So, here’s your Friday question. When was the last time you played at work – I mean, REALLY PLAYED? If you can’t remember, you may want to try it……..
For those of us interested in leadership skills for the next decade, this TED talk on play is a classic…….
Otrazhenie creates some insightful and valuable posts. Here’s one of them……
“At a conference I attended recently as a guest speaker I was sitting waiting to address a group of around 300 women. As I watched them come into the hall, I began to take note of the noise they were making. It seemed they were all talking at once. I decided to see if I could focus on just what had them so energised: perhaps they were discussing the world situation on the context of the Iraq war or maybe the political situation here at home. But no, they were talking about which chair they were going to sit in – ‘Hey Mary, let’s go up the front’, ‘Sally, I think we should go over here’, ‘Has anyone seen Jude? She might want to sit with us’, ‘Where do you reckon you’ll hear here better, up the back, or over here?’ ‘Are the seats allocated, do you think?…
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A brilliant short piece from John Lloyd on what we need to know. Worth 3 mins of anyone’s time in an age of complexity and overwhelm.
Over the weekend, I attended an excellent workshop by Jamie Smart on influence. Not the normal yadayada, but something altogether something less formulaic, and much more useful.
Jamie’s central tenet is based on concepts of Clarity, and central to this is the notion that our feelings are a product of our thoughts unfolding in the moment. That we create our own world on an “inside out” basis. In other words, what we feel is determined what we think, and what we think and feel governs our relationship with, and our perpective of the reality of the world we inhabit. That is influence on steroids.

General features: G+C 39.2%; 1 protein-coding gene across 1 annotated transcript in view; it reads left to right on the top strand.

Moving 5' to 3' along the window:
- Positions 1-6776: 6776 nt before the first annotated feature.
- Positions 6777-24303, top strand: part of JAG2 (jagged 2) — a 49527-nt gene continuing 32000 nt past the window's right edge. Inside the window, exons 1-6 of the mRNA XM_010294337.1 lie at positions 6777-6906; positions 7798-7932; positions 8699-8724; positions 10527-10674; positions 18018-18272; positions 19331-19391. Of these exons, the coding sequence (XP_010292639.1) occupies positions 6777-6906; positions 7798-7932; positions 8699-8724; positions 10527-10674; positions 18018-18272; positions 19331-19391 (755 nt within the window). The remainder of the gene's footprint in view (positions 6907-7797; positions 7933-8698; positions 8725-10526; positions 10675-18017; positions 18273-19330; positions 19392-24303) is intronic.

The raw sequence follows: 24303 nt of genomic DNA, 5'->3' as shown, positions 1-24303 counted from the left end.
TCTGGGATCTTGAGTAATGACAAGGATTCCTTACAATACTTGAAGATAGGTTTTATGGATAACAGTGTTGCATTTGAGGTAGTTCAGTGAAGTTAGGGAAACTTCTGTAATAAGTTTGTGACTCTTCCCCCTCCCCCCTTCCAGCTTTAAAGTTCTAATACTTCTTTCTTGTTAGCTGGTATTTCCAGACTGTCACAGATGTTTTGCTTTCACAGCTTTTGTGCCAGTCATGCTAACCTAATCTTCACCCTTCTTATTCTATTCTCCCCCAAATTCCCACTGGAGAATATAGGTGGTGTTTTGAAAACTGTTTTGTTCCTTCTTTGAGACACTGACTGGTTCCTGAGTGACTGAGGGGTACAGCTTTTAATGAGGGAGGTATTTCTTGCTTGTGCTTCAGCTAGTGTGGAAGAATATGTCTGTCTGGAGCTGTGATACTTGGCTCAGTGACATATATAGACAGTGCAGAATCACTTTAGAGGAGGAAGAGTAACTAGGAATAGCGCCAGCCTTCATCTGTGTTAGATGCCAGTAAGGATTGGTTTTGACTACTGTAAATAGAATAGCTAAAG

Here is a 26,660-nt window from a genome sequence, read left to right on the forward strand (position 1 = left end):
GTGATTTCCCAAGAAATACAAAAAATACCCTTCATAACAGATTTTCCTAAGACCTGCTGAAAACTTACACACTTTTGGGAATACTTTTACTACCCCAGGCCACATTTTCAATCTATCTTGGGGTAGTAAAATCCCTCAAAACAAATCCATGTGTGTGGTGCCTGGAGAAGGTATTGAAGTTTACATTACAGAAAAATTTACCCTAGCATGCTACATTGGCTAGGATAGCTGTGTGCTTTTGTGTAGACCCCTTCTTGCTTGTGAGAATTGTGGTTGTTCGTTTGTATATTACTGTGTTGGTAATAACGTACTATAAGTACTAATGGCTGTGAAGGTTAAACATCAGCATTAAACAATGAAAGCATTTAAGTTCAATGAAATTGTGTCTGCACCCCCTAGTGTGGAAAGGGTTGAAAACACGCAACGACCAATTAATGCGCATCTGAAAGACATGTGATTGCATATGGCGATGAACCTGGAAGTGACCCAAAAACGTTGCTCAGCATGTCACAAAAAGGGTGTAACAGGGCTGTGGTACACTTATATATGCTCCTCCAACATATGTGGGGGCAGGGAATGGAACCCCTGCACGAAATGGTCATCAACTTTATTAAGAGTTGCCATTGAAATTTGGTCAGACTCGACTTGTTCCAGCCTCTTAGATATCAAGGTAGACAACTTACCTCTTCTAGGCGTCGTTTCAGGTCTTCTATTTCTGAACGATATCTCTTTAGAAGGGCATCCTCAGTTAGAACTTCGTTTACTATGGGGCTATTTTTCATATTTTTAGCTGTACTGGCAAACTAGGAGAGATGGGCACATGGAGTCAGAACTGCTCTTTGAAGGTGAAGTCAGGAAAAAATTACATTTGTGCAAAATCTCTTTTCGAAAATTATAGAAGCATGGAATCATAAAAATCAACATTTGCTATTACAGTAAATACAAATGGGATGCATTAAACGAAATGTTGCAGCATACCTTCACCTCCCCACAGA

As I listened to the six o’clock news this morning, I reflected on this. The news was, well, equivalent to an oily black mass seeping out onto the floor. From prospects of doom for the economy, to unfathomable brutality in the Middle East, it seemed designed to put me into a black mood before I brushed my teeth.
Except of course, all the news items were, in reality, neutral. It was my reaction to them that wasn’t. And that is a choice. I can either accept my limbic system getting fear and prediction to do a tango round my head, or I can understand what is happening, and engage reality. There are many ways we can react to the news, which is certainly real, but allowing ourselves to be hijacked by it is not an advisable one.
I cannot yet find a positive side to the news from the Middle East, other than that this type of activity is inherently self destructive.
But as to the Economy, and our individual propects? – Uncertainty is now our standard fare. Things will certainly change, and only some of that is in any way predictable in advance (other of course, than in our heads) For most of us, that is an opportunity to be grasped.
Generating fear may suit those who benefit from a status quo, and it seems some aspect of fear or control is rolled out as standard fare by those in economic or political power or as a way of encouraging dependent compliance.
Every change presents opportunity for those prepared to entertain possibility. Fearing change is a pretty pointless exercise.
If everybody is being encouraged to be afraid of the same things:
- How might these affect you – really?
- What’s the “base rate” – the likelihood – really?
- What might you do differently that leverages your unique skills, perspectives and abilities to increase your impact and reputation?